Mr Wilson moved the adoption of the report and in doing so expressed his admiration of the way in which the Secretary for the Brigade had performed his duties during the past year.Mr Robt. Bell seconded the motion. Ald. J. F. Spence, North Shields, said the Chairman had asked him to say few words, and although he did not attend the meeting with the intention of addressing them he had had very great pleasure in expressing his admiration of the report which he had just heard read. He congratulated the South Shields Volunteer Life Brigade on being the first to save any lives in the kingdom. They on the other side, being the older institution of the two, were naturally desirous to be the first to save life, but when they heard of what their friends in South Shields had done he for one—and he might speak for the whole of the members of the Tynemouth brigade—rejoiced to think that they were the first whose services were called into requisition with such important results. He considered it a great honour, and thought there was not a more laudable movement, or one more calculated to raise men in the estimation of their fellow-men than that in which they were engaged. They had already saved many lives when in peril and their success he ascribed to diligent practice, and the state of efficiency in working the apparatus to which they had attained. They all remembered the loss of the Stanley, and he could confidently assert that if Mr Byrne had had twenty-five disciplined men to aid him on that occasion, many valuable lives might have been saved. (Hear, hear.) He did not like to see men acting who were totally unacquainted with the apparatus they were handling. When everyone knew his business, the chances of saving life were more favourable than when the force was composed of nothing better than the rabble. He rejoiced to think that the South Shields brigade had attained such a high standard of proficiency, and he was delighted to see many of the members present. He hoped they would never fall short of the motto at the end of their report, as he was sure they would not, and although he did not wish to see wrecks, he hoped, when they did occur, that they would be as successful in saving lives as they had hitherto been. (Applause)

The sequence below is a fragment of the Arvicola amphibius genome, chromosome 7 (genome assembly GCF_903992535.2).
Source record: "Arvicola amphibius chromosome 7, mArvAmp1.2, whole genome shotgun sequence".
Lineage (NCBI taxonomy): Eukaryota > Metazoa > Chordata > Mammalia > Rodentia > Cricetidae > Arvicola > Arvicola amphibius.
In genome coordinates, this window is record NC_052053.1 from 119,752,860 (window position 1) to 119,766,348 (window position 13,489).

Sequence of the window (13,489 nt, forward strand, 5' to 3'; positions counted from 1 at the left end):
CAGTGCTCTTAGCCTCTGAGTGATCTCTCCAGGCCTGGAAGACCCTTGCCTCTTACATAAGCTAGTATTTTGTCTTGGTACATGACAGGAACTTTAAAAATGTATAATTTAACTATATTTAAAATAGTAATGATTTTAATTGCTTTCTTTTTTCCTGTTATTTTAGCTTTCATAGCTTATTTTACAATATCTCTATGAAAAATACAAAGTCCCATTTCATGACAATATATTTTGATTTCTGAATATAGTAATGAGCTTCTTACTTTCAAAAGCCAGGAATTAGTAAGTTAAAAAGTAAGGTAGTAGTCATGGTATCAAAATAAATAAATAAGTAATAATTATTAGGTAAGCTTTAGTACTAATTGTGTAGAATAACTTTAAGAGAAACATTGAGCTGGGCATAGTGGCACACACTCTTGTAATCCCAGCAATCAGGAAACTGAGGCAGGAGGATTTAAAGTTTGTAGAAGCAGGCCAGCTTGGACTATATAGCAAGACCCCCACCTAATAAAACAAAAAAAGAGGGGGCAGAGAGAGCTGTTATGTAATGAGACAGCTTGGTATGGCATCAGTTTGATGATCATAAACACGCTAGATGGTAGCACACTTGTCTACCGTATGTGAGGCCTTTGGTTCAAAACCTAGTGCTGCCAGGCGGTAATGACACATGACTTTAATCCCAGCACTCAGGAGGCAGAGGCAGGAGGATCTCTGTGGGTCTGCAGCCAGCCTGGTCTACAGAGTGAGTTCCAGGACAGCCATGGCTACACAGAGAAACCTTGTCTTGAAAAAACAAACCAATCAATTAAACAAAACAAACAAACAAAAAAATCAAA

The Chairman then put the motion approving of the report, and afterwards scrutineers were appointed to go over the votes recorded for the election of officers during the ensuing year.
Mr Wilson said he was pleased to see many of their worthy supporters present. It had been their study as officers of the institution to give all their friends satisfaction. Their humble endeavours to save Life had been very successful, and he hoped they would always be ready to do what lay in their power for their fellow-men when they required their services. He wished to propose, as most of the members of the brigade were working men, in regard to the money that the Board of Trade awarded, that it be distributed among those who were the means of saving the life of shipwrecked crews, to buy clothes and boots, as there was great tear and wear upon them, and they could not be replaced unless some assistance was given. If the meeting approved of the proposal he was confident that the public would supply them with the necessary funds to provide the food that might be consumed. He had much pleasure in submitting the resolution to the meeting.
Mr Wm. Spence seconded the motion, which was unanimously agreed to.